I'm not sure whether you picked up on this recent newsy nugget, when former Secretary of State and First Lady Hillary Clinton addressed the National Automobile Dealers Association in New Orleans.
Having been chauffeur-driven to the event she quickly revealed that, while she appreciated what the dealers all did and that it would be lovely to buy some of their wares, she had not driven a car since 1996.
That’s a bit strange for Autocaristas like us, who pretty much live to drive. It's funny, but quickly turns scary when you start to think about it more. The great and the good of the ruling political elite seem to think that driving is beneath them.
In the UK it is no different. I am slightly obsessed by what politicians drive, and my greatest journalistic achievement was a national newspaper story on what Labour drove, or didn’t, in 1997. It eventually led to John Prescott telling me off. Job done then. I really should have another go at the current crop.
However, another national paper did recently look at the so-called ‘red box’ journeys as ministerial documents took a back seat in a ministerial car for no sensible reason while the MPs themselves took public transport or walked.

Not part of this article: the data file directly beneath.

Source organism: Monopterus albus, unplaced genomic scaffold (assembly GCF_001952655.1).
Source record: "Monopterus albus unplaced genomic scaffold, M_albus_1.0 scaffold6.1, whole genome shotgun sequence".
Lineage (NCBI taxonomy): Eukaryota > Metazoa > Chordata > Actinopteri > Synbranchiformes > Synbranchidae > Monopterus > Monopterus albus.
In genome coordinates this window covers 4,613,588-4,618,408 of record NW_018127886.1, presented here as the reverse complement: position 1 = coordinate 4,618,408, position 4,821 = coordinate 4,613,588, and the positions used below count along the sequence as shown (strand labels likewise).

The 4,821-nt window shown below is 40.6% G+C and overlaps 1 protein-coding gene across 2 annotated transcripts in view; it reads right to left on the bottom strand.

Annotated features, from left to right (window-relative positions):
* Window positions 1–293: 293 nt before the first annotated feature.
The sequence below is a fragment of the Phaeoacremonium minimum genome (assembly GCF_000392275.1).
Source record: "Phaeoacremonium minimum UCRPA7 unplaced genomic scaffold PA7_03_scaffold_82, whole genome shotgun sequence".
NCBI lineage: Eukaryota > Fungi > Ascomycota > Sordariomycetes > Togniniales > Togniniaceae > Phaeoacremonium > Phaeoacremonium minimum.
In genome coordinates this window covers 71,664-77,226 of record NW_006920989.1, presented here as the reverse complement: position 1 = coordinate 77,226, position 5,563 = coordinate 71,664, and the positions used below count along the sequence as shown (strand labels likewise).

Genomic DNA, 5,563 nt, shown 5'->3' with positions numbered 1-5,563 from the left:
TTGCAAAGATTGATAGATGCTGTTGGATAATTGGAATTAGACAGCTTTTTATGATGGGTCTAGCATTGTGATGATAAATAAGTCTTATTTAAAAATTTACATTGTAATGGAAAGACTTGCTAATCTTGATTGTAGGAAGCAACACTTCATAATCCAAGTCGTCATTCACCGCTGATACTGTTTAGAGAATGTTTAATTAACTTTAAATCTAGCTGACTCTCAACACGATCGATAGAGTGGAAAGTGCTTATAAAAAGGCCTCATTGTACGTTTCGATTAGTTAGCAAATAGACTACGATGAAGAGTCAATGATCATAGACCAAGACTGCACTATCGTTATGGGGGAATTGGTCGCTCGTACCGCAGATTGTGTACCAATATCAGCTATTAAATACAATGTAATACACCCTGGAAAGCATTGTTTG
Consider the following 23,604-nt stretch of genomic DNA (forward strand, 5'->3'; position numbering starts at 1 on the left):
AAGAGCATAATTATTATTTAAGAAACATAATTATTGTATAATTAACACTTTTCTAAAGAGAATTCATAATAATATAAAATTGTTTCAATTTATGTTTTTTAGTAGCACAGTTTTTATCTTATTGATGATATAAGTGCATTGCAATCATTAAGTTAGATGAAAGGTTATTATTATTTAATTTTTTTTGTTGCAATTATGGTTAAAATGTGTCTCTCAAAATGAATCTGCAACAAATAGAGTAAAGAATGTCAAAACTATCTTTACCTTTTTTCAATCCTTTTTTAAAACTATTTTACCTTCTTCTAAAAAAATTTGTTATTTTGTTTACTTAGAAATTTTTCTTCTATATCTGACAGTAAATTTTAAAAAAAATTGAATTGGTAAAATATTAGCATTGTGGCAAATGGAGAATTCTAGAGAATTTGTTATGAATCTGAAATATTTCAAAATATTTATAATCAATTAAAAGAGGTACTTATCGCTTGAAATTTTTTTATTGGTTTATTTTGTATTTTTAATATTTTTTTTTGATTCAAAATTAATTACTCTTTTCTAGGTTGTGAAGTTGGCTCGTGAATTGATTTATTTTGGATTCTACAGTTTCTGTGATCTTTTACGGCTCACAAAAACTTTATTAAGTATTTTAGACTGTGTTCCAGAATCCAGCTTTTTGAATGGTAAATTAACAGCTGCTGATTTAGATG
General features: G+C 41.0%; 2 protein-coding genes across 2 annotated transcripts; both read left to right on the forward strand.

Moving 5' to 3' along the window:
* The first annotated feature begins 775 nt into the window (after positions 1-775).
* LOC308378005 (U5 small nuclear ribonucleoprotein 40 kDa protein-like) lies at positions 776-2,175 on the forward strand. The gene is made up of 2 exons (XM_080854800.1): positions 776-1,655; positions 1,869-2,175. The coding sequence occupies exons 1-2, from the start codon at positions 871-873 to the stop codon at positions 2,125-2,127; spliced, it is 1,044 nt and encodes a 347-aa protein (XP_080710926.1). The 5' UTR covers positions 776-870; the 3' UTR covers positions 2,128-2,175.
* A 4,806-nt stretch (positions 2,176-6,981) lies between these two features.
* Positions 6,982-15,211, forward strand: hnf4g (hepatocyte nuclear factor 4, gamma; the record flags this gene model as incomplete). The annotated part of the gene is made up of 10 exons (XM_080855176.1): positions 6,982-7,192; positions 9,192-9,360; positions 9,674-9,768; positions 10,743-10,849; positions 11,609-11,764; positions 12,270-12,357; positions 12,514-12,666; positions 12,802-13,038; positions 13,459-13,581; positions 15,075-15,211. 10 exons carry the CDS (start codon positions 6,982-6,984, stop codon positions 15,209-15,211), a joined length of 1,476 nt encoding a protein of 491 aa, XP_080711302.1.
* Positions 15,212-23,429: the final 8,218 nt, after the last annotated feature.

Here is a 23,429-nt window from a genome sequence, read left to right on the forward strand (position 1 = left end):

Indeed, Nick Clegg came out as the minister who most often used a pool car for red box duties even though he has a vehicle allocated to him by the Metropolitan Police. He was closely followed by William Hague and Sajid Javid.
The red box is a side issue, but what we really need are as many members of parliament travelling by car and public transport as possible, so they know what we have to go through during the rush hour commute.
Although it is a personal choice as to whether we drive or not, there is a good argument for saying every MP, if they are physically able, must have a current driving licence. They should also be at least 40 years old and have had a proper job (not a political researcher or something in PR/marketing – or a journalist).
So, do we get politicians to drive themselves? And should be scared about the ones who don’t?